On Saturday, Sept. 24, Moving Planet, a day of action to move beyond fossil fuels, swept the globe in mass movements of determination and passion for a cleaner, safer environment and hopes for a fossil fuel-free future.
The campaign is a grassroots movement for citizens who have grown weary of dead end promises by government officials to take responsibility and clean up the dirty habits that are destroying our beautiful Earth.
The Madison (Wisconsin) Sierra Club highlighted its quest to kick coal to the curb by hosting a Kick the Coal Habit carnival at the beautiful Brittingham Park on Monona Bay in Madison. Though the weather was a bit chilly, spirits were bright as more than 75 environmental activists pledged to take part in kicking habits that rely on coal and other fossil fuels.
A handful of speakers enlightened activist attendants with tales of harrowing success in the closing of a nearby coal-powered plant, stricter clean air regulations and slowly but surely increasing awareness of global warming by our government. State representatives pledged to stand strong in their fight for clean air, while other speakers presented the all-too-real effects of dirty coal on our atmosphere, planet and health. Though they come from different backgrounds, the overall message of the speakers was simple: we all must unite in our battle for a cleaner, safer environment.
After presentations, the audience was delighted with a performance by The Raging Grannies of Madison (pictured above), a group of older women who sing for peace, economic and social justice, and the environment. Especially delightful was their rendition on The Beatles' "When I'm 64." Songs were filled with thought-provoking demands for a cleaner, healthier environment through better government regulations and accountability.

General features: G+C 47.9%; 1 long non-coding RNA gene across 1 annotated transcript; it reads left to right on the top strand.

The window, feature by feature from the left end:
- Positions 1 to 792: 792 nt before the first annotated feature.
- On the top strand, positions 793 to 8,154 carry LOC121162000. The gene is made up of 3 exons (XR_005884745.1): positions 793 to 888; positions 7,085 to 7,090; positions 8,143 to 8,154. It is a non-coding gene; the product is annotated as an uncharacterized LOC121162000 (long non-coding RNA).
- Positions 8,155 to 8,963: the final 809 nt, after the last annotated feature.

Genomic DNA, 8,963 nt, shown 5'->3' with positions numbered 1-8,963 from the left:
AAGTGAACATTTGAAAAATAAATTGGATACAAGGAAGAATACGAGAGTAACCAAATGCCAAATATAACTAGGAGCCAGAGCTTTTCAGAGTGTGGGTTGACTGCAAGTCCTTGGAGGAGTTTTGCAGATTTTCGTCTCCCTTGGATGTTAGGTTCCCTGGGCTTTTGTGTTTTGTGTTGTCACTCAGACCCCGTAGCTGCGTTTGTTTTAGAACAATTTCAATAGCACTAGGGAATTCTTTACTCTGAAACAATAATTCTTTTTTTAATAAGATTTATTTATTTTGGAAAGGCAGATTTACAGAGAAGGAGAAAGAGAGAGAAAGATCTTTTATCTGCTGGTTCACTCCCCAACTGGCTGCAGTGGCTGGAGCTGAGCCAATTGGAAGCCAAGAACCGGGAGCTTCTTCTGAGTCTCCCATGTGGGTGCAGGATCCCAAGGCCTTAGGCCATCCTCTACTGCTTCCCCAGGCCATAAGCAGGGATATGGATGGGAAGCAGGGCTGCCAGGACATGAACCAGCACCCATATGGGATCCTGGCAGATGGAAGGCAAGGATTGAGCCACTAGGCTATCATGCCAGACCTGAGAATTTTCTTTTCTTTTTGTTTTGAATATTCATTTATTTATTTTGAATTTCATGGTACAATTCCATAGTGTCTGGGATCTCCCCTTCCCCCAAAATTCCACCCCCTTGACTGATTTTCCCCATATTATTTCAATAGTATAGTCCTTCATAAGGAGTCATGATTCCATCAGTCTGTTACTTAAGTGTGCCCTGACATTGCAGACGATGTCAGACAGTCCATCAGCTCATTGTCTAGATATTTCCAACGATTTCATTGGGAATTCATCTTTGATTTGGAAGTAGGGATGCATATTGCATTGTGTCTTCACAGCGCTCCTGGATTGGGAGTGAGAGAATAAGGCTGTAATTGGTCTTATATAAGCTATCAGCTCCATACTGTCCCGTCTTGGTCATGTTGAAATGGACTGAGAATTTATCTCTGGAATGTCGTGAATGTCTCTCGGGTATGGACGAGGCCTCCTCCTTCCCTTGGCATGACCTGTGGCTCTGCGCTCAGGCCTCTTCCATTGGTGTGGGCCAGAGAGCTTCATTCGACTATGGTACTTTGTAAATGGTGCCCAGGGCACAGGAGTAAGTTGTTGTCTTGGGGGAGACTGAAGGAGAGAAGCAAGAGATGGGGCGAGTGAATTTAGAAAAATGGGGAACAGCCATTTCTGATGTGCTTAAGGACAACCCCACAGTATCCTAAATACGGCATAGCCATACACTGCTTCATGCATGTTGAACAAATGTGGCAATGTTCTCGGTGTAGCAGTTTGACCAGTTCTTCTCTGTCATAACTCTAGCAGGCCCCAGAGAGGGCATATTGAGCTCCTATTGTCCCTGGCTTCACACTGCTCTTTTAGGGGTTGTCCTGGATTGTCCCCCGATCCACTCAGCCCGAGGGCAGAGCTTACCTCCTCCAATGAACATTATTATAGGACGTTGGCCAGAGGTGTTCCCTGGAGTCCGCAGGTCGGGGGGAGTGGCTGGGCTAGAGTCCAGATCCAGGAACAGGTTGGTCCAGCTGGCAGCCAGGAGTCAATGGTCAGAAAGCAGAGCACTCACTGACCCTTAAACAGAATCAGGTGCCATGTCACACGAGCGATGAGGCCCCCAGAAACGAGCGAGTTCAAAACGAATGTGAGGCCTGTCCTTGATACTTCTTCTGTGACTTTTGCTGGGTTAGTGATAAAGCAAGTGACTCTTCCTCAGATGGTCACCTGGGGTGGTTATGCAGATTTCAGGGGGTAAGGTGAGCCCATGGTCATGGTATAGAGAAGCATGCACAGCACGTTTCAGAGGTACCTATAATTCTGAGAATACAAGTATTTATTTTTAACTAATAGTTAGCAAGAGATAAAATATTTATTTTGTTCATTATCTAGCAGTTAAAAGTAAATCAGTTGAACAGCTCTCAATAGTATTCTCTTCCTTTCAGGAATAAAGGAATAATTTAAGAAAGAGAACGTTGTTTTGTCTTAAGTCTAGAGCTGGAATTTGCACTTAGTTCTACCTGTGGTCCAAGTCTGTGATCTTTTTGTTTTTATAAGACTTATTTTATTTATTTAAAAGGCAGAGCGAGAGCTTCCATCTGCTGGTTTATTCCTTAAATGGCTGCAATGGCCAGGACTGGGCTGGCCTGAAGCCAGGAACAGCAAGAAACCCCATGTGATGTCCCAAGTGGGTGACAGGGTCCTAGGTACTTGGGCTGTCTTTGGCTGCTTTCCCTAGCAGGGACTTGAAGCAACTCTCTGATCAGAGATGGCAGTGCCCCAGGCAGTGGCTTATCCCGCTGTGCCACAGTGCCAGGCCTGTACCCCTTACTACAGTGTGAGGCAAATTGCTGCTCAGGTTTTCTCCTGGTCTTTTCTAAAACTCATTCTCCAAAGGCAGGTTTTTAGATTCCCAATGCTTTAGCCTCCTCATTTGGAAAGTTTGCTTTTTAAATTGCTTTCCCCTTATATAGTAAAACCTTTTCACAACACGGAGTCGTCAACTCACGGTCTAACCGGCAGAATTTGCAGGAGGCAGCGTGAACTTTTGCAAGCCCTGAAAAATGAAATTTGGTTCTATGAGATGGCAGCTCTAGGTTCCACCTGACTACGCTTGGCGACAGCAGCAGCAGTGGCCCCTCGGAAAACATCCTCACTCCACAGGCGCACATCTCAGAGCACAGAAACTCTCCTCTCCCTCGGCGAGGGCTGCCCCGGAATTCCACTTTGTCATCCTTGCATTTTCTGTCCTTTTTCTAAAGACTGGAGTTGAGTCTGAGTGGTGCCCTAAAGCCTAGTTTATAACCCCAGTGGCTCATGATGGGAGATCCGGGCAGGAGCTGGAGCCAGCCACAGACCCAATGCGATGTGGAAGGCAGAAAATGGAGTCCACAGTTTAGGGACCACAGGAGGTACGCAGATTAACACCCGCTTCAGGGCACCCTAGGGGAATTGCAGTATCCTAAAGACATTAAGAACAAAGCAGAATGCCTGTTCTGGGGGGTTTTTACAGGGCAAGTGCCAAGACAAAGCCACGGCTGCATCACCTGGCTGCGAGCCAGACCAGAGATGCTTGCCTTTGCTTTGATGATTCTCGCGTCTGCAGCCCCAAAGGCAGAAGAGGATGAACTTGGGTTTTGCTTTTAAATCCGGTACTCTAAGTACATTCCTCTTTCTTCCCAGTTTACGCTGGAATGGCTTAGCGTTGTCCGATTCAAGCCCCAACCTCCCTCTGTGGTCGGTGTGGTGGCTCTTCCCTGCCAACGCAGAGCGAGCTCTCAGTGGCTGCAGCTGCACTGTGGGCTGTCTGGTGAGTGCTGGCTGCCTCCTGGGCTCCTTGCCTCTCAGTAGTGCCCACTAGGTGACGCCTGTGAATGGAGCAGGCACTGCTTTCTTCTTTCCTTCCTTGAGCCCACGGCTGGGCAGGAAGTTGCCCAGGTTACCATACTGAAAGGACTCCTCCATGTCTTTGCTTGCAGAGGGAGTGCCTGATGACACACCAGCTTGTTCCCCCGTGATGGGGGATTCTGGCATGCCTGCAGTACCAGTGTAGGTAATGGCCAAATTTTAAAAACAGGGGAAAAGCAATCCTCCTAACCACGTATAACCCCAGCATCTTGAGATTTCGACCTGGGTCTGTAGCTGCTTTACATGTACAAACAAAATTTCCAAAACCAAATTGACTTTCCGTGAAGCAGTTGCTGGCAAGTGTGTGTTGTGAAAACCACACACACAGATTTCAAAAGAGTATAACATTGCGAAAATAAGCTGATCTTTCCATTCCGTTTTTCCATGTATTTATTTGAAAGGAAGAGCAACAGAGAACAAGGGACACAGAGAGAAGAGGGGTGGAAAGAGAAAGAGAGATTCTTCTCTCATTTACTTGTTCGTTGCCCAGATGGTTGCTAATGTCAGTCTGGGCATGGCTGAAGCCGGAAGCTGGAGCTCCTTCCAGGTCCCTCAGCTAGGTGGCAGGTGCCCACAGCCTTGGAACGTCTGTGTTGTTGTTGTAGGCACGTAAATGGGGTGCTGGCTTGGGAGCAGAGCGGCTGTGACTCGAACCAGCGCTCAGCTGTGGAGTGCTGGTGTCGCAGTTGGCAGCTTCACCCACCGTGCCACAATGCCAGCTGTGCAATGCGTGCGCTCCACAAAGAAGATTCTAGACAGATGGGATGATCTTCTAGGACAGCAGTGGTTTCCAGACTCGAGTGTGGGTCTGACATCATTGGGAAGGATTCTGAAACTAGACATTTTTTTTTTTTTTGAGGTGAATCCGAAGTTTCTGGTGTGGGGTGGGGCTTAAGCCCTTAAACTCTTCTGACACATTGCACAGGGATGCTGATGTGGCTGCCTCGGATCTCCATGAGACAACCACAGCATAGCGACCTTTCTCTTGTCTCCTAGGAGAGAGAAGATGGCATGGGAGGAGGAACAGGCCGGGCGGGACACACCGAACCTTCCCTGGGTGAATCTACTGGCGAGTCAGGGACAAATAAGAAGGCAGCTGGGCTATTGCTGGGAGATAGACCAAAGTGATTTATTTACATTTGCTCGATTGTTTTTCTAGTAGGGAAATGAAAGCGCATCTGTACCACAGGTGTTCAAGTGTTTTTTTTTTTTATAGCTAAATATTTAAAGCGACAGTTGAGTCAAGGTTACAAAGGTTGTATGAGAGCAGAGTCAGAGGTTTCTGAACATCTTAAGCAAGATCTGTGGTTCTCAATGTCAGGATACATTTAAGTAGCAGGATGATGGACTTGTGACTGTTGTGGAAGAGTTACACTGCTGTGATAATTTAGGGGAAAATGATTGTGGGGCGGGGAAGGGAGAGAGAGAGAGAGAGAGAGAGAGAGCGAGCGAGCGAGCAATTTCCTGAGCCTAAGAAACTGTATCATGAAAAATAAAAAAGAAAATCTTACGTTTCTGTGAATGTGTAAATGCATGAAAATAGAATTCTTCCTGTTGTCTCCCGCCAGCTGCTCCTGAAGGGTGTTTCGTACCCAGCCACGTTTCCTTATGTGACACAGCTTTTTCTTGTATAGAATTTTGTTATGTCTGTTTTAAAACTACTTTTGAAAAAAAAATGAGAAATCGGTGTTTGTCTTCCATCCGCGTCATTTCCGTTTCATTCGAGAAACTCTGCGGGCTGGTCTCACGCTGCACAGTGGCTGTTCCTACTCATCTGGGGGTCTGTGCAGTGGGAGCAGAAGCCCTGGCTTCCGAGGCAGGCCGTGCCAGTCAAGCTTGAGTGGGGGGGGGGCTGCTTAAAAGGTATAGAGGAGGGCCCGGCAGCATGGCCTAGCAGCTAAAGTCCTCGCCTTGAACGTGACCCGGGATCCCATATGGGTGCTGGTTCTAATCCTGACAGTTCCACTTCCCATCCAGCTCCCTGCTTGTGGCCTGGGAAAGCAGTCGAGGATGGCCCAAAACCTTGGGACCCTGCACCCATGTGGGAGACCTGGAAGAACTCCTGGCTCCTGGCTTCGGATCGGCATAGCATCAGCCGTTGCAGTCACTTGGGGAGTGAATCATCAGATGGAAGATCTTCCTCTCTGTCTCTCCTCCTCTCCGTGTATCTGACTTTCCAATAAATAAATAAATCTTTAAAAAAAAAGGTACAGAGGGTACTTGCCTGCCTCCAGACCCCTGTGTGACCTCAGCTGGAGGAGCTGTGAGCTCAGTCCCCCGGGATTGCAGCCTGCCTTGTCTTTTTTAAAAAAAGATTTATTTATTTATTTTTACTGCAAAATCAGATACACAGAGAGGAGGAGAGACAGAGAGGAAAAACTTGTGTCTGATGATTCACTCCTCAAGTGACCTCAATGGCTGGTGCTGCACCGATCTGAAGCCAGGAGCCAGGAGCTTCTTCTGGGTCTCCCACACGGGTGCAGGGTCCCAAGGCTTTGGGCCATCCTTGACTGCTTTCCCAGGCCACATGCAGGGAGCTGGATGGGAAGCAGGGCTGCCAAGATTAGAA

The carnival kicked off after the last note, presenting attendees with the opportunity to "give coal a good licking" by signing the Clean Air Promise, a pledge to protect America's children and families from dangerous air pollution by supporting clean air policies and safeguards recommended by the Environmental Protection Agency. Those who pledged received a button and had their choice of which toxic chemical they wanted to "lick," with delicious free ice cream provided by Madison's Chocolate Shoppe Ice Cream.
There was also a soccer contest, giant inflatable coal plant, beanbag toss and a variety of environmentally focused tables. Attendants also had the opportunity to take pictures, write notes, create posters and record videos that would be sent to President Barack Obama.
The event was a success in calling attention to the need for stronger coal plant protections to keep America's families and children safe. Madeleine Para, a local environmental activist heavily involved in the 350.org cause, said it best with a quote from Margaret Mead: "Never doubt that a small group of thoughtful, committed citizens can change the world; indeed, it's the only thing that ever has."
-- Alyssa Skiba, Madison Sierra Club